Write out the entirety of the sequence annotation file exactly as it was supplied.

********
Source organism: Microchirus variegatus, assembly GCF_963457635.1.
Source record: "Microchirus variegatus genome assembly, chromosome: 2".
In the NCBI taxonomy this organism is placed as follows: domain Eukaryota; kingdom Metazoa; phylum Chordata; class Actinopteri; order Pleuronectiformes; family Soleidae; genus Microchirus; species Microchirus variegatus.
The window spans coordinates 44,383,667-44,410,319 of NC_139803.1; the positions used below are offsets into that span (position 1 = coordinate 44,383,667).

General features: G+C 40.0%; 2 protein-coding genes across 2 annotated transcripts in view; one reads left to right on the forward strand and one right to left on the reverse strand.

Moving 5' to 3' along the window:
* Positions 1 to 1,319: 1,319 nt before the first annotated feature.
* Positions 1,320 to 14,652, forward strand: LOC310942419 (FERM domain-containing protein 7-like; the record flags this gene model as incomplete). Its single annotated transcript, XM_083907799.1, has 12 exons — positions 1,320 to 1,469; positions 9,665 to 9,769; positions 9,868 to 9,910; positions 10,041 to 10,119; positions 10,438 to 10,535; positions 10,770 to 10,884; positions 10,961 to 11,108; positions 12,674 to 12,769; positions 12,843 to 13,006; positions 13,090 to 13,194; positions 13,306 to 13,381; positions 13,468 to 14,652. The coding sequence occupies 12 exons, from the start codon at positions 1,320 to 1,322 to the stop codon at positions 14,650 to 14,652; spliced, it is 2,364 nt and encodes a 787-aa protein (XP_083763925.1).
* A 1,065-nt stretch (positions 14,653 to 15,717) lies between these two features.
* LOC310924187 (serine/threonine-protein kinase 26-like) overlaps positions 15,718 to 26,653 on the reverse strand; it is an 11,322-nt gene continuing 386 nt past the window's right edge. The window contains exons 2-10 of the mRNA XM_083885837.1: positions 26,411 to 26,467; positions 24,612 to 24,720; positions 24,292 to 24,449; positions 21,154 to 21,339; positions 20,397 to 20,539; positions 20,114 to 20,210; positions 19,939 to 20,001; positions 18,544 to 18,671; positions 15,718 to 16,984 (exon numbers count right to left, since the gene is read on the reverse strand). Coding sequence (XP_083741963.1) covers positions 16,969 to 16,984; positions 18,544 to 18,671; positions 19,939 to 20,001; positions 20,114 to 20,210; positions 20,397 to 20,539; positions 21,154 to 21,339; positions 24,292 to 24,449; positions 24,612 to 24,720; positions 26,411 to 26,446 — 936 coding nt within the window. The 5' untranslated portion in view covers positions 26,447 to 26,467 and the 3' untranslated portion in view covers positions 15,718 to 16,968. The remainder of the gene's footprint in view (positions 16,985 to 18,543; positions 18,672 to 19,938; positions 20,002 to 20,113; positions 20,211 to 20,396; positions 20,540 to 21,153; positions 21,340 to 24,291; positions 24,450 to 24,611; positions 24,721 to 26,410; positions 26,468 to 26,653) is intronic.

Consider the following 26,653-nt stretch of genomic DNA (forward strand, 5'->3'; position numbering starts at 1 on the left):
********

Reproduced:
Source organism: Microchirus variegatus, assembly GCF_963457635.1.
Source record: "Microchirus variegatus genome assembly, chromosome: 2".
In the NCBI taxonomy this organism is placed as follows: domain Eukaryota; kingdom Metazoa; phylum Chordata; class Actinopteri; order Pleuronectiformes; family Soleidae; genus Microchirus; species Microchirus variegatus.
The window spans coordinates 44,383,667-44,410,319 of NC_139803.1; the positions used below are offsets into that span (position 1 = coordinate 44,383,667).

General features: G+C 40.0%; 2 protein-coding genes across 2 annotated transcripts in view; one reads left to right on the forward strand and one right to left on the reverse strand.

Moving 5' to 3' along the window:
* Positions 1 to 1,319: 1,319 nt before the first annotated feature.
* Positions 1,320 to 14,652, forward strand: LOC310942419 (FERM domain-containing protein 7-like; the record flags this gene model as incomplete). Its single annotated transcript, XM_083907799.1, has 12 exons — positions 1,320 to 1,469; positions 9,665 to 9,769; positions 9,868 to 9,910; positions 10,041 to 10,119; positions 10,438 to 10,535; positions 10,770 to 10,884; positions 10,961 to 11,108; positions 12,674 to 12,769; positions 12,843 to 13,006; positions 13,090 to 13,194; positions 13,306 to 13,381; positions 13,468 to 14,652. The coding sequence occupies 12 exons, from the start codon at positions 1,320 to 1,322 to the stop codon at positions 14,650 to 14,652; spliced, it is 2,364 nt and encodes a 787-aa protein (XP_083763925.1).
* A 1,065-nt stretch (positions 14,653 to 15,717) lies between these two features.
* LOC310924187 (serine/threonine-protein kinase 26-like) overlaps positions 15,718 to 26,653 on the reverse strand; it is an 11,322-nt gene continuing 386 nt past the window's right edge. The window contains exons 2-10 of the mRNA XM_083885837.1: positions 26,411 to 26,467; positions 24,612 to 24,720; positions 24,292 to 24,449; positions 21,154 to 21,339; positions 20,397 to 20,539; positions 20,114 to 20,210; positions 19,939 to 20,001; positions 18,544 to 18,671; positions 15,718 to 16,984 (exon numbers count right to left, since the gene is read on the reverse strand). Coding sequence (XP_083741963.1) covers positions 16,969 to 16,984; positions 18,544 to 18,671; positions 19,939 to 20,001; positions 20,114 to 20,210; positions 20,397 to 20,539; positions 21,154 to 21,339; positions 24,292 to 24,449; positions 24,612 to 24,720; positions 26,411 to 26,446 — 936 coding nt within the window. The 5' untranslated portion in view covers positions 26,447 to 26,467 and the 3' untranslated portion in view covers positions 15,718 to 16,968. The remainder of the gene's footprint in view (positions 16,985 to 18,543; positions 18,672 to 19,938; positions 20,002 to 20,113; positions 20,211 to 20,396; positions 20,540 to 21,153; positions 21,340 to 24,291; positions 24,450 to 24,611; positions 24,721 to 26,410; positions 26,468 to 26,653) is intronic.

Consider the following 26,653-nt stretch of genomic DNA (forward strand, 5'->3'; position numbering starts at 1 on the left):